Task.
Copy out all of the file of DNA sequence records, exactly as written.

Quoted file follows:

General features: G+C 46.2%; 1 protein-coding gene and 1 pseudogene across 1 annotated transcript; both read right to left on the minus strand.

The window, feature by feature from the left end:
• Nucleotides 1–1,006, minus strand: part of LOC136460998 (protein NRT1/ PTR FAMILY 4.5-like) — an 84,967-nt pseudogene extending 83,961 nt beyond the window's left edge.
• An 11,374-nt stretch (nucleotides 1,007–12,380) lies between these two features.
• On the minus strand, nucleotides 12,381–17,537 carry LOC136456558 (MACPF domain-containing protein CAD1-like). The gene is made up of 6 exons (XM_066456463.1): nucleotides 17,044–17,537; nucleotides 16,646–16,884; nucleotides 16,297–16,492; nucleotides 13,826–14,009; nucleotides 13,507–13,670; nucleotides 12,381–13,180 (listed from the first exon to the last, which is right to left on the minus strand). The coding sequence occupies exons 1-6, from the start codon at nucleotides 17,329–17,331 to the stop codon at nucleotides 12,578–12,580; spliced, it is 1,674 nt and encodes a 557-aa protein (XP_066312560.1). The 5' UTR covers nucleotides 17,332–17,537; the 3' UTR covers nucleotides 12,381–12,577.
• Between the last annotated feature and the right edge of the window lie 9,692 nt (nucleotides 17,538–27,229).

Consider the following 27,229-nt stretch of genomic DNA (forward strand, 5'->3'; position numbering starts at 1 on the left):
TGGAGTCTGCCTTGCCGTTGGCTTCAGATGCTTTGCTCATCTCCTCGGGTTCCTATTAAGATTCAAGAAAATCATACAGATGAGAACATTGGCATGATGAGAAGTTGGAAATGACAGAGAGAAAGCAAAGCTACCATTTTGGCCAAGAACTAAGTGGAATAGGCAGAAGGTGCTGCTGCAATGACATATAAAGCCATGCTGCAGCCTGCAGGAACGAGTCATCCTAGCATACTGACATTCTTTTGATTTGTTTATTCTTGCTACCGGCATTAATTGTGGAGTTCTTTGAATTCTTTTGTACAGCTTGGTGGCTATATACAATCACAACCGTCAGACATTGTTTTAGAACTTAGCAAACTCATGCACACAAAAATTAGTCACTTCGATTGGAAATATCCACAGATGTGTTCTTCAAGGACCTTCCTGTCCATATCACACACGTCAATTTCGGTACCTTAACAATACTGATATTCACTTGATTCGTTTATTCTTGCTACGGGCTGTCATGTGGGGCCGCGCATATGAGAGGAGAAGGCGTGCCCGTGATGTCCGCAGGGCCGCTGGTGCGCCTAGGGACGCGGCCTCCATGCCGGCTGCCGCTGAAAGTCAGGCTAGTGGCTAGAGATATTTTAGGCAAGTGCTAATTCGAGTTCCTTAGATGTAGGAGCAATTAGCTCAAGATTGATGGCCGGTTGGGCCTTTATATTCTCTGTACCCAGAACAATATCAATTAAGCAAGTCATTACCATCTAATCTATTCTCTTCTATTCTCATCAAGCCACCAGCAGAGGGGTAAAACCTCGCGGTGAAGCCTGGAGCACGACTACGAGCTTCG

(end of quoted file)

General features: G+C 46.2%; 1 protein-coding gene and 1 pseudogene across 1 annotated transcript; both read right to left on the minus strand.

The window, feature by feature from the left end:
• Nucleotides 1–1,006, minus strand: part of LOC136460998 (protein NRT1/ PTR FAMILY 4.5-like) — an 84,967-nt pseudogene extending 83,961 nt beyond the window's left edge.
• An 11,374-nt stretch (nucleotides 1,007–12,380) lies between these two features.
• On the minus strand, nucleotides 12,381–17,537 carry LOC136456558 (MACPF domain-containing protein CAD1-like). The gene is made up of 6 exons (XM_066456463.1): nucleotides 17,044–17,537; nucleotides 16,646–16,884; nucleotides 16,297–16,492; nucleotides 13,826–14,009; nucleotides 13,507–13,670; nucleotides 12,381–13,180 (listed from the first exon to the last, which is right to left on the minus strand). The coding sequence occupies exons 1-6, from the start codon at nucleotides 17,329–17,331 to the stop codon at nucleotides 12,578–12,580; spliced, it is 1,674 nt and encodes a 557-aa protein (XP_066312560.1). The 5' UTR covers nucleotides 17,332–17,537; the 3' UTR covers nucleotides 12,381–12,577.
• Between the last annotated feature and the right edge of the window lie 9,692 nt (nucleotides 17,538–27,229).

Consider the following 27,229-nt stretch of genomic DNA (forward strand, 5'->3'; position numbering starts at 1 on the left):
TGGAGTCTGCCTTGCCGTTGGCTTCAGATGCTTTGCTCATCTCCTCGGGTTCCTATTAAGATTCAAGAAAATCATACAGATGAGAACATTGGCATGATGAGAAGTTGGAAATGACAGAGAGAAAGCAAAGCTACCATTTTGGCCAAGAACTAAGTGGAATAGGCAGAAGGTGCTGCTGCAATGACATATAAAGCCATGCTGCAGCCTGCAGGAACGAGTCATCCTAGCATACTGACATTCTTTTGATTTGTTTATTCTTGCTACCGGCATTAATTGTGGAGTTCTTTGAATTCTTTTGTACAGCTTGGTGGCTATATACAATCACAACCGTCAGACATTGTTTTAGAACTTAGCAAACTCATGCACACAAAAATTAGTCACTTCGATTGGAAATATCCACAGATGTGTTCTTCAAGGACCTTCCTGTCCATATCACACACGTCAATTTCGGTACCTTAACAATACTGATATTCACTTGATTCGTTTATTCTTGCTACGGGCTGTCATGTGGGGCCGCGCATATGAGAGGAGAAGGCGTGCCCGTGATGTCCGCAGGGCCGCTGGTGCGCCTAGGGACGCGGCCTCCATGCCGGCTGCCGCTGAAAGTCAGGCTAGTGGCTAGAGATATTTTAGGCAAGTGCTAATTCGAGTTCCTTAGATGTAGGAGCAATTAGCTCAAGATTGATGGCCGGTTGGGCCTTTATATTCTCTGTACCCAGAACAATATCAATTAAGCAAGTCATTACCATCTAATCTATTCTCTTCTATTCTCATCAAGCCACCAGCAGAGGGGTAAAACCTCGCGGTGAAGCCTGGAGCACGACTACGAGCTTCG